Kittanning senior takes 6th at PIAAs for second straight year
HERSHEY – As a hobby, Kittanning senior wrestler Josh Serene enjoys doing short, independent films after school.
“I like to direct them, mostly, but sometimes I act in them,” he said. “We do action, some dramas. It’s fun.”
Serene was hoping to write a different script to his state championship sequel. But the ending was the same as the original.
Just like last year, Serene advanced to the PIAA Class AAA semifinals, but three straight losses – the only ones on his 35-3 record this season – dropped him to a sixth-place finish in the 171-pound bracket over the weekend at Hershey’s Giant Center.
Serene was in position to make the finals, but lost 9-7 in overtime against Nazareth junior Dave Crowell in the semis. He lost two more times on the final day of high school wrestling’s answer to March Madness.
“It’s not the end of the world,” Serene said. “I mean, I think if I wrestled that kid (Crowell) 10 times, I win nine of them. I hate to sound cocky, but I still believe I’m the best wrestler here. Failure makes people better.”
The state tournament started with 448 entries from across Pennsylvania. Only 28 won titles. In a grueling struggle to stave off elimination, competitors — all of whom sacrifice meals, free time and the urge to give up for months prior to the state tournament — do whatever it takes to wrestle another match and earn a medal.
Serene found out just how tough the PIAA tournament can be. He ran into a well-prepared opponent in Crowell, who scored the go-ahead takedown with 40 seconds left in overtime. Even though Serene and Kittanning coach Ken Bussard thought the referee’s call was questionable because they thought both of the wrestlers were on the mat-circle line, Serene handled his first loss in almost a year with class.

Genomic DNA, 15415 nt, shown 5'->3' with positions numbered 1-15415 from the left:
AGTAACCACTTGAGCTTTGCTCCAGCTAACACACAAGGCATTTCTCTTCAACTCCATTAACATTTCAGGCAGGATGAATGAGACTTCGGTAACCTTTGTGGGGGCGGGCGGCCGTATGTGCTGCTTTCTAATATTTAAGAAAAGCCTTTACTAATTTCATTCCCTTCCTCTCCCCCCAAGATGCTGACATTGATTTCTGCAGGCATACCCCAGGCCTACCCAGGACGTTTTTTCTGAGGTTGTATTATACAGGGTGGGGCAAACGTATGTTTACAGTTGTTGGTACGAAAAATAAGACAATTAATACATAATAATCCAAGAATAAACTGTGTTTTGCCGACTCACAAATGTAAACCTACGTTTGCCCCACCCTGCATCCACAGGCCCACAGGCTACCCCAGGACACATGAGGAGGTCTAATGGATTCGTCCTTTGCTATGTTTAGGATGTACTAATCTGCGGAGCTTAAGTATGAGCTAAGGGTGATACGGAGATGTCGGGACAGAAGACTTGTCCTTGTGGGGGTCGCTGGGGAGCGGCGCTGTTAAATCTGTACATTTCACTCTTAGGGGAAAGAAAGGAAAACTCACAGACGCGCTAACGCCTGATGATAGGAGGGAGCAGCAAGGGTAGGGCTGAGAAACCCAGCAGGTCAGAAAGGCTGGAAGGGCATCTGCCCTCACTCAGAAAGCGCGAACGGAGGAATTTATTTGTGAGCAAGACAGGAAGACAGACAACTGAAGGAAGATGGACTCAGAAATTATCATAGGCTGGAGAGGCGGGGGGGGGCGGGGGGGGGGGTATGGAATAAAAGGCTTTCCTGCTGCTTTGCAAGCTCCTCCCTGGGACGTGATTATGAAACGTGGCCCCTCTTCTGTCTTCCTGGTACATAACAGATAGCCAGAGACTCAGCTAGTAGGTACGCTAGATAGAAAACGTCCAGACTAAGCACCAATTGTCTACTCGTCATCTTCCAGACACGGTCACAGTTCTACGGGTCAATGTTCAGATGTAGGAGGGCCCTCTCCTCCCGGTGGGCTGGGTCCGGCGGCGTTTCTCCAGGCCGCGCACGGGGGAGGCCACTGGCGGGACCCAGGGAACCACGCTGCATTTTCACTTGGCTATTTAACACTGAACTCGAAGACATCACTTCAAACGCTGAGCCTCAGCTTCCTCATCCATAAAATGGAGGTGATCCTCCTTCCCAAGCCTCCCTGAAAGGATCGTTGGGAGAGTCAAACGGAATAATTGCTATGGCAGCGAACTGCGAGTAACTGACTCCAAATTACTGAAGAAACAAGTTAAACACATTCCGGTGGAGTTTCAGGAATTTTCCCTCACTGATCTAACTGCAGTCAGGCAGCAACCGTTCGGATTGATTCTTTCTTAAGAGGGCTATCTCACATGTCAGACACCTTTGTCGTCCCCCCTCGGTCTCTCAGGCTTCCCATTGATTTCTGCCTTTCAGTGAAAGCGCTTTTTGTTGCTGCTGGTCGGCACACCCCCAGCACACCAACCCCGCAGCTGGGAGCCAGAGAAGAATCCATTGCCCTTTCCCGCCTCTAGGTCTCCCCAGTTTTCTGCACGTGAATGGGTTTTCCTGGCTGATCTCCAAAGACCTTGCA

After the match, Serene waited almost 30 seconds while Crowell celebrated briefly with his coaches. Then, he shook Crowell’s hand, patted him on the shoulder and wished him luck.
“I have been brought up to treat people with respect,” Serene said. “I mean, there were little kids watching. It was the right thing to do. I didn’t want to act like a maniac.”
“That’s the way Josh is,” Bussard said. “He’s a class act.”
Serene dropped into the consolation bracket where he lost an 11-4 decision to Jared Vivacqua of Council Rock North, and was pinned by Brian Shaw of Holidaysburg in the fifth-place match.
Although he was hoping to do better for them, Serene was pleased to see a small contingent of Kittanning fans in the bleachers.
“We’ve got a girls basketball team in the playoffs. We’ve got a hockey team in the playoffs. And people came here to see me?” Serene said. “That’s awesome.”
Serene hopes to compete in the Pennsylvania Wrestling Classic before heading to Brown University next year.
After that, he said he may seek a career in studio wrestling.
“I like performing,” he said.
Serene also said he’d like to coach wrestling some day.
Another local wrestler to watch next season is Apollo-Ridge’s Michael Coleman (145 pounds).
Coleman, a junior, did not place in the top eight at PIAAs, but he appreciated the opportunity to qualify despite Apollo-Ridge not having a wrestling team.
“I love the whole experience of being out here,” Coleman said. “It’s been great.”
Coleman works hard on and off the mat. He helps run things on his family’s Clarksburg farm.
“I get up at 5, feed the pigs, sheep, horses and cows, then I go to school all day, then I go to wrestling practice,” he said.
Only one local wrestler has ever won a state title. Kittanning’s Chamie Hooks won a Class AAA title at 140 pounds as a sophomore in 1995.